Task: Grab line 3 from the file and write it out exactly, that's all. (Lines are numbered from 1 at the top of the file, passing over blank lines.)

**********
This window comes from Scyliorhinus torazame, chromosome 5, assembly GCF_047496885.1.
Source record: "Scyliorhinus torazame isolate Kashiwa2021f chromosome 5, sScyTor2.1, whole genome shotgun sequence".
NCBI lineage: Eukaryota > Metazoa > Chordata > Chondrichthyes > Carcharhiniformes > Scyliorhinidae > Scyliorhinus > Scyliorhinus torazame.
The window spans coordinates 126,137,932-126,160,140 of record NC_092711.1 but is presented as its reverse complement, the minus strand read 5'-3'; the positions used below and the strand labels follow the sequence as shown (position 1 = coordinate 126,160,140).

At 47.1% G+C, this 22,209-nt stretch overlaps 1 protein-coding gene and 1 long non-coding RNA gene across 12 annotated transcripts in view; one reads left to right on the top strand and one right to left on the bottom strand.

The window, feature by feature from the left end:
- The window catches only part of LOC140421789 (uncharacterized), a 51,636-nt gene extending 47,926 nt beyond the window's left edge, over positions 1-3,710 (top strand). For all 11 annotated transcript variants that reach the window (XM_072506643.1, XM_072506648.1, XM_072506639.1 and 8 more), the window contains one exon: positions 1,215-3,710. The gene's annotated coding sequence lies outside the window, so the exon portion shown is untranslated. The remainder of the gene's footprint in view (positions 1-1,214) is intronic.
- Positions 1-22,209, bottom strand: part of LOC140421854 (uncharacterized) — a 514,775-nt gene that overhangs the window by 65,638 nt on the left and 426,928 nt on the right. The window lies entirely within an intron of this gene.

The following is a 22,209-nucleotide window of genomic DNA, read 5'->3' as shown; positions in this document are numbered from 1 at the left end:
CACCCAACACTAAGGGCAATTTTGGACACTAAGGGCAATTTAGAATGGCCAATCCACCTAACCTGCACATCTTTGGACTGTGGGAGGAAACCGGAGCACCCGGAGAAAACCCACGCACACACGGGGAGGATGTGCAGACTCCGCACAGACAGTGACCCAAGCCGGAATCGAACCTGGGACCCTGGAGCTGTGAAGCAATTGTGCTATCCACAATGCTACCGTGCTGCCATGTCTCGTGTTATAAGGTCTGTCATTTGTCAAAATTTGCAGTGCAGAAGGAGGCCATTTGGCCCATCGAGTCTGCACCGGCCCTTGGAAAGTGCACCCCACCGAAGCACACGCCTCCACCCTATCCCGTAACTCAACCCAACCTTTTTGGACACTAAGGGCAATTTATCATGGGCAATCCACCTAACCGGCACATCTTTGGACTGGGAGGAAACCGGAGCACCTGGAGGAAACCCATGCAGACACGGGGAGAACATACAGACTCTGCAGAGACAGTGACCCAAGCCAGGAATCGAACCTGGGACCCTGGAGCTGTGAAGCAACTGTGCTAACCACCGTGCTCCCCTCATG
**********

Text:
NCBI lineage: Eukaryota > Metazoa > Chordata > Chondrichthyes > Carcharhiniformes > Scyliorhinidae > Scyliorhinus > Scyliorhinus torazame.